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OU Students for Reproductive Justice host guest speaker for discussion on legislation restricting abortion access

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State Rep. Colin Walke visited OU College Democrats Thursday to address current reproductive legislation, bipartisanship and more.

The OU Students for Reproductive Justice invited a guest speaker to speak on current reproductive health care legislation, the Oklahoma House of Representatives and bipartisanship during a question and answer session Thursday evening.

Representative Collin Walke (D-Oklahoma City) is a former attorney and co-founder of AWAKEOKC, a non-profit organization dedicated to “meditation and mindfulness-based practices.” He discussed reproductive justice and how it affects Oklahomans, and also gave advice to aspiring lawyers and politicians.

He said talking to students is his favorite part of his job because education was what motivated him to be in politics in the first place. That, along with data privacy, is a topic he is extremely passionate about and why he continues to fight “losing battles” as a member of the House minority.

“I’m a product of public education. I think there are myriads of ways that we can improve this state and improve our education (that) we're not doing,” Walke said. “What keeps me going is, quite honestly, my fundamental belief that my job in life is to help lessen other people's suffering.”

Katherine Wooldridge, SRJ Outreach Chair, said the group invited Walke to provide a different way to engage with the organization’s cause. SRJ Co-Presidents BreAnn Redcross and Haley Lewsey said the organization wants students to have access to factual information in the “heated environment” of reproductive justice and the education that Walke provided was invaluable.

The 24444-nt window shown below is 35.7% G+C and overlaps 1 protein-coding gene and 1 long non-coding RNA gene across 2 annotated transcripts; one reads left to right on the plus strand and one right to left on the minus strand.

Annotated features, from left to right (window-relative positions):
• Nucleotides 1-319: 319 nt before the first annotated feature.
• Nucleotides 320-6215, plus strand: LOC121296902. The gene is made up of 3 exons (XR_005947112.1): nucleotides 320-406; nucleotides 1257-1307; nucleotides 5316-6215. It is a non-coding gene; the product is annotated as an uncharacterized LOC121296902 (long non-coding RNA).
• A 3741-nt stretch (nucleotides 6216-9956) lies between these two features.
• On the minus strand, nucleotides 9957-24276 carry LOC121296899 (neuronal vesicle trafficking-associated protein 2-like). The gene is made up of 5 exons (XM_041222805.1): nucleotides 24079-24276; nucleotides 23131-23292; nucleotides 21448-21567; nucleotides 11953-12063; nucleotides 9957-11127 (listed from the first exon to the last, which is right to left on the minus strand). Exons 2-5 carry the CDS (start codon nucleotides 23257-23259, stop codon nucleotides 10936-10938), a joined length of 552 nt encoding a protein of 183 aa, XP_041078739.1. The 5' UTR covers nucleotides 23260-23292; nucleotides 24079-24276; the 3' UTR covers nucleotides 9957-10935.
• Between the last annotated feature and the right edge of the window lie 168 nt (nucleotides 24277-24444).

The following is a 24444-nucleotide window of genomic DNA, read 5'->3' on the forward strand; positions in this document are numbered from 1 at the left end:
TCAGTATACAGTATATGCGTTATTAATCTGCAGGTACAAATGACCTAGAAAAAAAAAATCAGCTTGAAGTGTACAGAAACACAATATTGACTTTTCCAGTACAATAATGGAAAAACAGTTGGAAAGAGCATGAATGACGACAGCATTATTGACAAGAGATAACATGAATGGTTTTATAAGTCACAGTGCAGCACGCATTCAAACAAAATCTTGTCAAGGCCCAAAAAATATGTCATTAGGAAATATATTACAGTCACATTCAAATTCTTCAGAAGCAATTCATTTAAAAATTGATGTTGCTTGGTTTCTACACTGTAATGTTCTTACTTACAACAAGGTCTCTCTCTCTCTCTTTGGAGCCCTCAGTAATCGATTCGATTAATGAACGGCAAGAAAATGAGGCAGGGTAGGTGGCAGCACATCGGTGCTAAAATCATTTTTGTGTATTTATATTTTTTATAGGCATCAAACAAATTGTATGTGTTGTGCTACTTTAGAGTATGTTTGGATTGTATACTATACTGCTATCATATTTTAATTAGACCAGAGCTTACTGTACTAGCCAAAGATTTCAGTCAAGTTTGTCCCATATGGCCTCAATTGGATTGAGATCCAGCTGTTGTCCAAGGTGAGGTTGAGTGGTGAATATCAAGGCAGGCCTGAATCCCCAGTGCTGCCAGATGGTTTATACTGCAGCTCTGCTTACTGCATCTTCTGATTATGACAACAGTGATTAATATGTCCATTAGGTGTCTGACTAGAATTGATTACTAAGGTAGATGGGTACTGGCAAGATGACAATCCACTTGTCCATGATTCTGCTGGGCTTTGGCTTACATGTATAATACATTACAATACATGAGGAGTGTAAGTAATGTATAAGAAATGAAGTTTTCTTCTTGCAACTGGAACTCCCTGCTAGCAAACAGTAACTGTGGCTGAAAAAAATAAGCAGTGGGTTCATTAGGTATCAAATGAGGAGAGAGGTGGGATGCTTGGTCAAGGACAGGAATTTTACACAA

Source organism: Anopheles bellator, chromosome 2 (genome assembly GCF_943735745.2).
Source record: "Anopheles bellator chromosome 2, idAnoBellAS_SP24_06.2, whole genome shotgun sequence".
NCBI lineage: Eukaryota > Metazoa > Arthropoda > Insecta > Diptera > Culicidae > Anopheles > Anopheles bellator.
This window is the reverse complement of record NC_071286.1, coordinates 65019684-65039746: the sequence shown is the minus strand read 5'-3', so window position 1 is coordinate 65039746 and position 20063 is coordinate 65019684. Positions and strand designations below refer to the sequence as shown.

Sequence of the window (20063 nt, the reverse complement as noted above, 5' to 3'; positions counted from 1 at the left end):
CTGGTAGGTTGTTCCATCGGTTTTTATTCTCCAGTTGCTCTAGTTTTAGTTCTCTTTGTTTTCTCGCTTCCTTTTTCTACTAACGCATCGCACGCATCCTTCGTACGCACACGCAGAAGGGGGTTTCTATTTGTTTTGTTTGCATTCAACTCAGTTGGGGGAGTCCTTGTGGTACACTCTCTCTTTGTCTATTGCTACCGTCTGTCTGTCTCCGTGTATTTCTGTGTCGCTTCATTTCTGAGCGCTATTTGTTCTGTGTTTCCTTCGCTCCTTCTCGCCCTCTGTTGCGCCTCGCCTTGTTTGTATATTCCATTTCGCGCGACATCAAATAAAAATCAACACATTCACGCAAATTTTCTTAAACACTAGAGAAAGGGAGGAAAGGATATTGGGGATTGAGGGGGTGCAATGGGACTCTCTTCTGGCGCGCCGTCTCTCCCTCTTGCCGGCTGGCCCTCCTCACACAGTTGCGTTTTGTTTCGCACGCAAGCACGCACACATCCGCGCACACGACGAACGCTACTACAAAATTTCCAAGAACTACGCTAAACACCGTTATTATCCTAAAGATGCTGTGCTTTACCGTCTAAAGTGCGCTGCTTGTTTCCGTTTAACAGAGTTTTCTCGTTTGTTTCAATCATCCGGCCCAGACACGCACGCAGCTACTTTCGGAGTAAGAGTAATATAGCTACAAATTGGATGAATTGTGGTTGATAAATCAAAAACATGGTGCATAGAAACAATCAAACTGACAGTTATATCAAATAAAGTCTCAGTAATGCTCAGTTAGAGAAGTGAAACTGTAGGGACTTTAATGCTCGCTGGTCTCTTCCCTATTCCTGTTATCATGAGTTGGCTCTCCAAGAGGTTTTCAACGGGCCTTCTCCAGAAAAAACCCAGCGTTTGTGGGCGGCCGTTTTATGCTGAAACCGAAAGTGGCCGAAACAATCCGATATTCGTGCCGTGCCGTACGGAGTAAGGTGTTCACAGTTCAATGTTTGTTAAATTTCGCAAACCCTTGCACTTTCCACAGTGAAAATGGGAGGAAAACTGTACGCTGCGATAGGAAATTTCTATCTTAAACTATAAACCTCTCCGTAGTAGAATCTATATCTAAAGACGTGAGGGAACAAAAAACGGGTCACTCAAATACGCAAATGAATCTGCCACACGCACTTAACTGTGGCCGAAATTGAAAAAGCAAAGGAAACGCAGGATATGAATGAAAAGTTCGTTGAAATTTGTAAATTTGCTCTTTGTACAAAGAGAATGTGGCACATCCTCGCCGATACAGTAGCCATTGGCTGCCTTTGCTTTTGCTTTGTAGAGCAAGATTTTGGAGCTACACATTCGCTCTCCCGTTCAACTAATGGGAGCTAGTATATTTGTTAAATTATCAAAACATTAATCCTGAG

“I think a lot of us at OU, in general, are just really uneducated about what specifically is going on with these laws,” Lewsey said. “The main purpose (of inviting Walke) was to get a perspective from a lawyer and a legislator on what is happening (in our state’s legislature).”

Walke said five Oklahoma anti-abortion bills, including House Bills 2441, 1904 and 1102, and Senate Bills 778 and 779, operate in a “logical and legal gray area.” For students who want to pursue a legal or political career, Walke said it’s crucial to recognize both sides of an argument because, legally speaking, Conservatives have a “decent” reasoning behind them.

Collaboration and civility, Walke said, is the key to unlocking bipartisanship. House Majority Leader and Representative Josh West (R-Grove) is Walke’s “best friend” in the House and, despite having opposing political views, he said he and West built a relationship on areas they agree on, such as data privacy.

However, Walke said bipartisanship is difficult in Oklahoma’s current political climate due to polarization and how religion seems to dictate political opinion, which Walke and his wife discussed in the 2019 film "American Heretics." Although some Republican representatives would rather vote with the Democrats on controversial topics, he said some fear they will lose their seat to more extreme politicians and, therefore, vote against their conscience and morals.

“I can’t tell you how many times some of the people that I know up there have come up to me and gone, ‘Collin, you’re lucky. You get to go home and sleep with a clean conscience tonight.’ I don’t,” Walke said.

When asked how, as a legislator, he discusses controversial issues in hopes of providing a different perspective, Walke said he approaches them from a logical standpoint that is “intuitively problematic.”

“My favorite abortion argument is this: You got 1000 fertilized embryos and you’ve got a one living child and the building is burning down. Who do you save?” Walke said. “Everybody's going for the kid, right? There is something to (these logical questions) where we can discriminate between those concepts (of pro-life and pro-choice).”

For young activists, Walke said he recommends developing a relationship with a district representative and getting involved with local politics in such a way where others will have to listen. In line with active involvement, when asked about his response to the ACLU lawsuit against House Bill 1775, he said he hopes HB 1775 gets struck down.

“At the university level, I think it's absurd in any way, shape, or form to say what should or shouldn't be taught in the classroom,” Walke said. “This ought to be the place where you can say the unsayable. There are certain things that just should not be said, that we know at this stage in our evolution are inappropriate, but, otherwise, everything should be up in arms.”

Kaly Phan is a journalism sophomore and news reporter at The Daily.

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